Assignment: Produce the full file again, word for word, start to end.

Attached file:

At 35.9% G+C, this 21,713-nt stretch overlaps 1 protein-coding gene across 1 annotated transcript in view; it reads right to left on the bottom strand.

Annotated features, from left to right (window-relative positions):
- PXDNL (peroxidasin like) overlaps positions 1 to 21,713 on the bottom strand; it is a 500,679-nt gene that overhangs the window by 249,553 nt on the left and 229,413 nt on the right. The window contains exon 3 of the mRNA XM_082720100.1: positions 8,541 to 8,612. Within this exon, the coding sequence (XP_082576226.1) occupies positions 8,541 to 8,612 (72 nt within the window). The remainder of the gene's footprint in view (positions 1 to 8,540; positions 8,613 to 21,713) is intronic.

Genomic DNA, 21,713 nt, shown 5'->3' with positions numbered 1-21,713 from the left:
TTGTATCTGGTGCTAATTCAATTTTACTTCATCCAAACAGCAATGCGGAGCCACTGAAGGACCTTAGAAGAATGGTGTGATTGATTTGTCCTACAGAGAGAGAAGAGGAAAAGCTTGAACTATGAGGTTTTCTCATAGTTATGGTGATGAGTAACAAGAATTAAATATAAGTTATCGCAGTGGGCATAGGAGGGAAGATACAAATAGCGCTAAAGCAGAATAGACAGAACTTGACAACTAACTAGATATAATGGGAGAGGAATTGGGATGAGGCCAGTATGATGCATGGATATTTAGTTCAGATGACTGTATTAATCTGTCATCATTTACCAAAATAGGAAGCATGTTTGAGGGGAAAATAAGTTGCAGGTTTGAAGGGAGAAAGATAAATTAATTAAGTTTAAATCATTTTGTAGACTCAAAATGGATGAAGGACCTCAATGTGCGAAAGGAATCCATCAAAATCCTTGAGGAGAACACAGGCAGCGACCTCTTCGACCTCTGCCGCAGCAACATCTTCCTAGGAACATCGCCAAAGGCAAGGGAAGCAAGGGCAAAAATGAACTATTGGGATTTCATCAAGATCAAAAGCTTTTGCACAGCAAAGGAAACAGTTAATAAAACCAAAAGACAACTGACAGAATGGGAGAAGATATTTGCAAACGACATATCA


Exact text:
At 35.9% G+C, this 21,713-nt stretch overlaps 1 protein-coding gene across 1 annotated transcript in view; it reads right to left on the bottom strand.

Annotated features, from left to right (window-relative positions):
- PXDNL (peroxidasin like) overlaps positions 1 to 21,713 on the bottom strand; it is a 500,679-nt gene that overhangs the window by 249,553 nt on the left and 229,413 nt on the right. The window contains exon 3 of the mRNA XM_082720100.1: positions 8,541 to 8,612. Within this exon, the coding sequence (XP_082576226.1) occupies positions 8,541 to 8,612 (72 nt within the window). The remainder of the gene's footprint in view (positions 1 to 8,540; positions 8,613 to 21,713) is intronic.

Genomic DNA, 21,713 nt, shown 5'->3' with positions numbered 1-21,713 from the left:
TTGTATCTGGTGCTAATTCAATTTTACTTCATCCAAACAGCAATGCGGAGCCACTGAAGGACCTTAGAAGAATGGTGTGATTGATTTGTCCTACAGAGAGAGAAGAGGAAAAGCTTGAACTATGAGGTTTTCTCATAGTTATGGTGATGAGTAACAAGAATTAAATATAAGTTATCGCAGTGGGCATAGGAGGGAAGATACAAATAGCGCTAAAGCAGAATAGACAGAACTTGACAACTAACTAGATATAATGGGAGAGGAATTGGGATGAGGCCAGTATGATGCATGGATATTTAGTTCAGATGACTGTATTAATCTGTCATCATTTACCAAAATAGGAAGCATGTTTGAGGGGAAAATAAGTTGCAGGTTTGAAGGGAGAAAGATAAATTAATTAAGTTTAAATCATTTTGTAGACTCAAAATGGATGAAGGACCTCAATGTGCGAAAGGAATCCATCAAAATCCTTGAGGAGAACACAGGCAGCGACCTCTTCGACCTCTGCCGCAGCAACATCTTCCTAGGAACATCGCCAAAGGCAAGGGAAGCAAGGGCAAAAATGAACTATTGGGATTTCATCAAGATCAAAAGCTTTTGCACAGCAAAGGAAACAGTTAATAAAACCAAAAGACAACTGACAGAATGGGAGAAGATATTTGCAAACGACATATCA